When considering how future generations can love wildlife I believe there has to be a change in the way we are educated about wildlife, in schools. Currently wildlife education is severely lacking in most schools. Many young people are not being exposed to the natural world, and this is causing a sharp decrease in the amount of time young people are spending outside in nature. Spending time outside is proven to be great for our health, and is known to aid learning as well as build a connection and love for wildlife. The reality is how can people love wildlife, if they never have the opportunities to experience it first-hand.

As a wildlife educator my job is to teach children about wildlife and nature, from my experience, when wildlife is put in front of young people, they love it. Therein seems to lie the problem, nature is not often put in front of children, especially within the education system. Yes they learn biology, yes they learn about climate in geography, however they do not always know about wildlife around them. It is not the fault of schools; wildlife does not seem to be on the agenda within the curriculum which is controlled by the government, if a teacher wishes to teach about wildlife it has to be an extracurricular activity, something that lacks funding.

Change has to come through the government, which could provide schools with additional funding and allotted time to be put towards trips to local nature reserves, having wildlife organisations come into the classroom or to set up local community gardens, this would make a huge difference to many young people. The government must take the lead and encourage wildlife education in schools, from an early age. They have to recognise that wildlife is important, and that the health of wildlife directly impacts the health of people. At the moment it seems as though wildlife education is only available to a small percentage of pupils. My fear is many children are being left behind, there is a large demographic that does not have the opportunity to connect with nature in their day to day lives. In city and town centres, how can young people easily access wildlife? Each year I see thousands of young people, many of whom do not have the resources to visit natural areas; their only chance of connecting with wildlife is within school.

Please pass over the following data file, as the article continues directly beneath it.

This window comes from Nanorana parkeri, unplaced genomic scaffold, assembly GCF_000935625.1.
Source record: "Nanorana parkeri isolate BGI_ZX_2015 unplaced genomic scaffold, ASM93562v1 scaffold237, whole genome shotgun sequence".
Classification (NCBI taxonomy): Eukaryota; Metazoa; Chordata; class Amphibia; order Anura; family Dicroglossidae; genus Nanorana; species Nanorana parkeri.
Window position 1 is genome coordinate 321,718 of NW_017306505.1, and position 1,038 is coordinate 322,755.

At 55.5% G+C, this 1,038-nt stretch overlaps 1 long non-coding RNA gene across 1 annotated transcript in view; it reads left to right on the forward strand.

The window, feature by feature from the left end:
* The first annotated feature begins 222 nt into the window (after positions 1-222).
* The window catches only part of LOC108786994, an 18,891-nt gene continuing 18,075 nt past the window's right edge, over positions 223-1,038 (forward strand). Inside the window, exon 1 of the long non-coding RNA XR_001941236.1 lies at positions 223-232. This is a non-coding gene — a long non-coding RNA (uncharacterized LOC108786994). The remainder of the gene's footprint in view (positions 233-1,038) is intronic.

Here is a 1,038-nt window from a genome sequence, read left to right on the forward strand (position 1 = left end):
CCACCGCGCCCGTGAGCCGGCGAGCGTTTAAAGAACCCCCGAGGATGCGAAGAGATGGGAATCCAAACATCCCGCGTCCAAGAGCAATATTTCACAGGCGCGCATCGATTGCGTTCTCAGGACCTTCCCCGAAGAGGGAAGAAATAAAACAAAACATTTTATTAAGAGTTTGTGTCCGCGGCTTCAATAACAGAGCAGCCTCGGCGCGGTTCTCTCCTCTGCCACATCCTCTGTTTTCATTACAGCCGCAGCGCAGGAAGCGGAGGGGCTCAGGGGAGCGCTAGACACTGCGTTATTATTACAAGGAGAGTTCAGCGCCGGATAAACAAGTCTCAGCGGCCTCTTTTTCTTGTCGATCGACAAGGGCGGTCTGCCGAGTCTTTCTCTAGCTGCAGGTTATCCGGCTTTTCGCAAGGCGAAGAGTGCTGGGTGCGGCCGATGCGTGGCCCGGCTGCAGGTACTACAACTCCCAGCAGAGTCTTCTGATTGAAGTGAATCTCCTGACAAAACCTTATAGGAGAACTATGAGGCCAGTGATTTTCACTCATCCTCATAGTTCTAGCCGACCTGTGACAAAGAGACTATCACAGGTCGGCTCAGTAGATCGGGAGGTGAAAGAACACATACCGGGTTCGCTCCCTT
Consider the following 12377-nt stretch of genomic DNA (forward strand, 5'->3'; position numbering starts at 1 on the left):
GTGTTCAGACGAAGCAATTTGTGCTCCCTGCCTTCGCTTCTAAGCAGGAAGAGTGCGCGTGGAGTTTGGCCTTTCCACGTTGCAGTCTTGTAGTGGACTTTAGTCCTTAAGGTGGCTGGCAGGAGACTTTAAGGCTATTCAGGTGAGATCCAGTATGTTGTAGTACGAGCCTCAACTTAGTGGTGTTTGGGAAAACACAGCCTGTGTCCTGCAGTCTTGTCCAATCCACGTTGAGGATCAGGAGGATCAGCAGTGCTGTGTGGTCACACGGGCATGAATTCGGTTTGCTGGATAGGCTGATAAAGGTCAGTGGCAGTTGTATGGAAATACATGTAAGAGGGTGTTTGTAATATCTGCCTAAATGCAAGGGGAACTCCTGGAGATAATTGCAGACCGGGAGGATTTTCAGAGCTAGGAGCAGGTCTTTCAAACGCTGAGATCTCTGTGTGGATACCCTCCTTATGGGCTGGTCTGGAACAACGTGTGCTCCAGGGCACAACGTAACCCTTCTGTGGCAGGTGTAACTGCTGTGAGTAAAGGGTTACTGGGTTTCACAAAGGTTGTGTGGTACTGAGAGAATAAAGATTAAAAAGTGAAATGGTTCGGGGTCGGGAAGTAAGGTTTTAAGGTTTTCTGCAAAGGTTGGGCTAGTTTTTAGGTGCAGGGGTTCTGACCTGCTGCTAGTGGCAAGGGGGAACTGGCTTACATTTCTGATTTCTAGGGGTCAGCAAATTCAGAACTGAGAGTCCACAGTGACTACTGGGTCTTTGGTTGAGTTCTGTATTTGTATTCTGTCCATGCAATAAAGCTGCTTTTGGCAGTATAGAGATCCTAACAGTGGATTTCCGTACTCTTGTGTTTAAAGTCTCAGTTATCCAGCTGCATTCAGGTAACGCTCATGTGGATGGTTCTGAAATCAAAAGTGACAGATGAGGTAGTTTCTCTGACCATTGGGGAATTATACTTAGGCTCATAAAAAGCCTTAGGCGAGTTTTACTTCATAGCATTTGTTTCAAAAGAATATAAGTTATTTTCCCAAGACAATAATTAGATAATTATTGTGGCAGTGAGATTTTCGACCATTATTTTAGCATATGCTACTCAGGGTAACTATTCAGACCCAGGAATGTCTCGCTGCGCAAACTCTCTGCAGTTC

The change needed does not have to be huge, the funding does not need to be vast, and we do not need to send pupils to far flung corners of the planet to experience wildlife. It can be small and simple; things like looking at the birds in the playground, smelling the flowers in a field, noticing the butterfly in the bushes, feeling the bark on a tree, planting native plant species, successfully identifying a type of animal, bird, insect, amphibian or plant. These small wild acts are the most significant, this is how a real connection with the natural world grows and how children and adults begin to associate with and care about the local wildlife around them. I truly believe a love of wildlife starts locally, having a passion and interest in local wildlife gives a foundation to explore and learn about nature further afield. If young people are given opportunities to learn and practically engage with wildlife, we will create a generation that respects, values and loves the wildlife around them.

Another new calf for endangered Killer Whale population, ending a much needed positive year